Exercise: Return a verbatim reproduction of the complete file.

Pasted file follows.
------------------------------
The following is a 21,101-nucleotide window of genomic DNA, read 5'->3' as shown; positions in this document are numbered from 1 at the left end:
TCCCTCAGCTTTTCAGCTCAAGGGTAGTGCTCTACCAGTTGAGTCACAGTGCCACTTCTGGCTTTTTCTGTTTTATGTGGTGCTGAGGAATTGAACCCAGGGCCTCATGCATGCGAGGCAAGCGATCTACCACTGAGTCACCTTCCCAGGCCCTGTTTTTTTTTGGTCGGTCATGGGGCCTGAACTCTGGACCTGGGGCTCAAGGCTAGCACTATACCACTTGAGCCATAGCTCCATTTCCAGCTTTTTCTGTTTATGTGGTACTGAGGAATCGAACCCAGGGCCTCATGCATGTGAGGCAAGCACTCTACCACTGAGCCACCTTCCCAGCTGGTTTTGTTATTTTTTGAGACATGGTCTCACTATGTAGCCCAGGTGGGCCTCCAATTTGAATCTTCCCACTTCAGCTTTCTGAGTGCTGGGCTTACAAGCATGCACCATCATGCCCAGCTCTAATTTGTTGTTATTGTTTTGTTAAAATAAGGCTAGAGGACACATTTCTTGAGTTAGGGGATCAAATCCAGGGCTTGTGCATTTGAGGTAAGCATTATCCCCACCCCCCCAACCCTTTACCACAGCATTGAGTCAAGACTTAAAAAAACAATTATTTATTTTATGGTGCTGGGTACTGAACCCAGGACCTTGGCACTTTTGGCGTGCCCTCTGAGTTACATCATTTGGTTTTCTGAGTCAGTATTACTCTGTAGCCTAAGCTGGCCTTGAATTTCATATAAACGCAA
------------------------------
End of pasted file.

The following is a 21,101-nucleotide window of genomic DNA, read 5'->3' as shown; positions in this document are numbered from 1 at the left end:
TCCCTCAGCTTTTCAGCTCAAGGGTAGTGCTCTACCAGTTGAGTCACAGTGCCACTTCTGGCTTTTTCTGTTTTATGTGGTGCTGAGGAATTGAACCCAGGGCCTCATGCATGCGAGGCAAGCGATCTACCACTGAGTCACCTTCCCAGGCCCTGTTTTTTTTTGGTCGGTCATGGGGCCTGAACTCTGGACCTGGGGCTCAAGGCTAGCACTATACCACTTGAGCCATAGCTCCATTTCCAGCTTTTTCTGTTTATGTGGTACTGAGGAATCGAACCCAGGGCCTCATGCATGTGAGGCAAGCACTCTACCACTGAGCCACCTTCCCAGCTGGTTTTGTTATTTTTTGAGACATGGTCTCACTATGTAGCCCAGGTGGGCCTCCAATTTGAATCTTCCCACTTCAGCTTTCTGAGTGCTGGGCTTACAAGCATGCACCATCATGCCCAGCTCTAATTTGTTGTTATTGTTTTGTTAAAATAAGGCTAGAGGACACATTTCTTGAGTTAGGGGATCAAATCCAGGGCTTGTGCATTTGAGGTAAGCATTATCCCCACCCCCCCAACCCTTTACCACAGCATTGAGTCAAGACTTAAAAAAACAATTATTTATTTTATGGTGCTGGGTACTGAACCCAGGACCTTGGCACTTTTGGCGTGCCCTCTGAGTTACATCATTTGGTTTTCTGAGTCAGTATTACTCTGTAGCCTAAGCTGGCCTTGAATTTCATATAAACGCAA